I was going through, yes, a very similar thing to what George went through in the book – a very serious midlife crisis. I think back during that part of my life I wasn’t in touch with my spiritual side. I had neglected that and had become absorbed really in materialism. I had a wealth – both figuratively and literally – of every kind of material success. Fame. A great boyfriend. Plenty of houses. Tons of money. I could indulge in anything I wanted – which included a lot of cigarettes and vodka which I have now stopped. But then I hit a point when I turned 40 – even though I was still at Gucci until I was around 43 – when I had a very severe midlife crisis. I have always struggled throughout my life with depression. I’ve never made any of this public because … well …. You know me. I’m not one to wear any of this on my sleeve. When someone would come into my office in the morning and ask me how I was I’d always go, I’m great! Great! But I wasn’t great. Yet I’m not alone. Lots of people struggle with this. We are all suffering to some extent. But my own emotional suffering led me to realize I had neglected this spiritual side of my life. I had always depended on this inner voice to lead me along in life and I had shut it out. I had silenced it. I was raised a Presbyterian and went to a private Catholic school in Santa Fe but I guess I’d describe myself now as perhaps closer to a Daoist.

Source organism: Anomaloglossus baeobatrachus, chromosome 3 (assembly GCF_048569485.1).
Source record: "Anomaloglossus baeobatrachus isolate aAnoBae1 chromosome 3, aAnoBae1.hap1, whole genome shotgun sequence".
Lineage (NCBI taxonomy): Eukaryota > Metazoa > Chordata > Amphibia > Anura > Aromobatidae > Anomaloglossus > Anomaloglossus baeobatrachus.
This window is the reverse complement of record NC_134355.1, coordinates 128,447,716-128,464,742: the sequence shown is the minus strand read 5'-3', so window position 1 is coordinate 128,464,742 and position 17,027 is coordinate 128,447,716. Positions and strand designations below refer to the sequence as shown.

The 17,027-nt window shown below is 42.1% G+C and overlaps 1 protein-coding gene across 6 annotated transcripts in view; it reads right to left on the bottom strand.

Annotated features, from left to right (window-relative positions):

Isherwood was a dedicated disciple of Swami Prabhavananda. Isherwood and Prabhavananda even translated the Bhagavad Gita. There is a simple but staunchly unfrayed thread of such spirituality in so much of Isherwood’s work. Is that why he speaks to you?